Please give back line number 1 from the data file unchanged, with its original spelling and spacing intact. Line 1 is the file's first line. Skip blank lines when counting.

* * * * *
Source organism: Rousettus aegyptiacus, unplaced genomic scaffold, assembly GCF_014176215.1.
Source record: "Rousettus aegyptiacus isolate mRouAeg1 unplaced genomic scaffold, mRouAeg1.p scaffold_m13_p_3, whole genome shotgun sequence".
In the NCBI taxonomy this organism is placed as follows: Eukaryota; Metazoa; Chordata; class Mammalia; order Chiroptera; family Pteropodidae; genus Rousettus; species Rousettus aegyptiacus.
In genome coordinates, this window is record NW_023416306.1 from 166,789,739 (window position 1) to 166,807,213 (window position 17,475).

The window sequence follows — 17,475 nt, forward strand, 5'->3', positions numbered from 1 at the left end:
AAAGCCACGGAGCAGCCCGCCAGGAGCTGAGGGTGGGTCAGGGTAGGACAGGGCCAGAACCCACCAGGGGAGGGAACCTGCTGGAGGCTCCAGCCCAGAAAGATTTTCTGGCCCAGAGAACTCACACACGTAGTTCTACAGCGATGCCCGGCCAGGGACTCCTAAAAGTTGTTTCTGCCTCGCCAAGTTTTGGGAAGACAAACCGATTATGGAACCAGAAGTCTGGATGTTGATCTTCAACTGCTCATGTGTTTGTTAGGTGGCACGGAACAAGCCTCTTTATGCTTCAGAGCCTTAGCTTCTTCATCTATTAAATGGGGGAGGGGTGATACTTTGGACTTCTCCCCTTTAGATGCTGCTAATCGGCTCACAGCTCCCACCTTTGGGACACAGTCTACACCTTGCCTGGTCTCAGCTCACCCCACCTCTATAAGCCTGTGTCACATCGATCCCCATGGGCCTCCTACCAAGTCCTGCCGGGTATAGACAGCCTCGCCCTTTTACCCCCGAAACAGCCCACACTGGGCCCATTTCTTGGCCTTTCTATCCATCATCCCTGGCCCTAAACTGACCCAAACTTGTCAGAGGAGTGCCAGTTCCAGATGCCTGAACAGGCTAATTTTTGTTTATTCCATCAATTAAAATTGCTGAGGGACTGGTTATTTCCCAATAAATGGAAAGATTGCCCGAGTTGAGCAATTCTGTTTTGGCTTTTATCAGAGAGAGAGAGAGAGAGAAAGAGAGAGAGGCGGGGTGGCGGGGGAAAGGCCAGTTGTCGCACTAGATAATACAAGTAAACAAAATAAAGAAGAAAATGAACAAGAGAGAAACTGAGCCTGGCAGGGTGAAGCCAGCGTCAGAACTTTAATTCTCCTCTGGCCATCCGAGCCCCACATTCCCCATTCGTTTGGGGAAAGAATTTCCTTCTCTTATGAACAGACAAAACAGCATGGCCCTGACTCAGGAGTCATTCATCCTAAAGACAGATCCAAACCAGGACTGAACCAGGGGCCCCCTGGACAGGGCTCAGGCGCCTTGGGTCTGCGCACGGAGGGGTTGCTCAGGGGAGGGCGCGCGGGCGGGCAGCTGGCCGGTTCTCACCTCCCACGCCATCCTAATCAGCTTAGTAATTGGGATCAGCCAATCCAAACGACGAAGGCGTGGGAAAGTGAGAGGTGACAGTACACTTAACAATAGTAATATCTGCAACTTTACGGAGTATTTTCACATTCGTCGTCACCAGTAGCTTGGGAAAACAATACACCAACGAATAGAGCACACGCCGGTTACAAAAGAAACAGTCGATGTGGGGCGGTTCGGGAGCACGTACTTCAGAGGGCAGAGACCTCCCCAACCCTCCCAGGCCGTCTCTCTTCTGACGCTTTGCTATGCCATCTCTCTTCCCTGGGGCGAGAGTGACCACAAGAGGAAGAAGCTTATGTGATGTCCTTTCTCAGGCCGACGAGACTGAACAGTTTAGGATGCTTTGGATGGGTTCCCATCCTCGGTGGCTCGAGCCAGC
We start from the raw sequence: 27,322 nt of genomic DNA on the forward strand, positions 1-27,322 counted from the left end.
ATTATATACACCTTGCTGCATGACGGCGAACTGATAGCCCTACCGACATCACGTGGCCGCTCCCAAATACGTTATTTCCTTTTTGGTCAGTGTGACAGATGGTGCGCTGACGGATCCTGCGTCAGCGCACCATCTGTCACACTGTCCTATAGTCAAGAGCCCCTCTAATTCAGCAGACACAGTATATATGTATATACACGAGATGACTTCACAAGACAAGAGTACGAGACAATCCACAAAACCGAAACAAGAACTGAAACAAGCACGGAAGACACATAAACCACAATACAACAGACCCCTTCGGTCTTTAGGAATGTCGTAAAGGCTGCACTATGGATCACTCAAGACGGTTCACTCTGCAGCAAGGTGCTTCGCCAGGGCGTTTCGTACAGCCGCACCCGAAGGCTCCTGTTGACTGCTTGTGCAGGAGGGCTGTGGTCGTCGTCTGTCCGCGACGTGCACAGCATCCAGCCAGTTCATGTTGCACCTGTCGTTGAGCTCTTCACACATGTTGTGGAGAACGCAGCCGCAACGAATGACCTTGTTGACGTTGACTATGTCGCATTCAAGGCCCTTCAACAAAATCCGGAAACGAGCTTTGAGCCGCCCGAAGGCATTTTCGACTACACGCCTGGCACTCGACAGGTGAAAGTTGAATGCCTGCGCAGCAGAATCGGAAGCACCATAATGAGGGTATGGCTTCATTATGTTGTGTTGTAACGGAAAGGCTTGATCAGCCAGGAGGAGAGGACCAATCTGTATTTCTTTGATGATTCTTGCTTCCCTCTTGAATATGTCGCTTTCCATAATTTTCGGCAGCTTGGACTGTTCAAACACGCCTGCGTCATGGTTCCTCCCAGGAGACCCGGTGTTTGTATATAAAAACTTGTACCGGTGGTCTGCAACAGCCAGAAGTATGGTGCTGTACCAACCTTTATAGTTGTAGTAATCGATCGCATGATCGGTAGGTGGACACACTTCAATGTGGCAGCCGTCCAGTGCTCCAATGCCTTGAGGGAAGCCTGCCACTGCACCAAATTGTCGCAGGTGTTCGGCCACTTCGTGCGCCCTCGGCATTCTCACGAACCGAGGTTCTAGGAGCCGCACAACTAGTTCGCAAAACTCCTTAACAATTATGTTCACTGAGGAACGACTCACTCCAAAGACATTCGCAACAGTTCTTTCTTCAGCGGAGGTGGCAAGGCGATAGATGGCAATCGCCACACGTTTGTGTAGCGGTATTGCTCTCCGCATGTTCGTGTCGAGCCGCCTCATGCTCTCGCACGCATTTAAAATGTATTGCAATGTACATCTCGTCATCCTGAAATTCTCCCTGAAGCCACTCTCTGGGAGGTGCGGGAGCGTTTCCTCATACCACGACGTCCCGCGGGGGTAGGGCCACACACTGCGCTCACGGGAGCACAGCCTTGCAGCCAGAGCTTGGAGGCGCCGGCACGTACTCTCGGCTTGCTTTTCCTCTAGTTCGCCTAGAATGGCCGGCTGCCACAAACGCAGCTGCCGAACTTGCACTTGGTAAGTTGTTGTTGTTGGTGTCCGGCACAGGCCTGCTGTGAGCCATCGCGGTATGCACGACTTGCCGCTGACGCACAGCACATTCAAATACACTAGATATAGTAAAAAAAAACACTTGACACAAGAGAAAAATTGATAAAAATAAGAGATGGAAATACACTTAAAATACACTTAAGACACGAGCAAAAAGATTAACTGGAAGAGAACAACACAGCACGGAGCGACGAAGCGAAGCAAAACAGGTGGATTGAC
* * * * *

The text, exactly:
Source organism: Rousettus aegyptiacus, unplaced genomic scaffold, assembly GCF_014176215.1.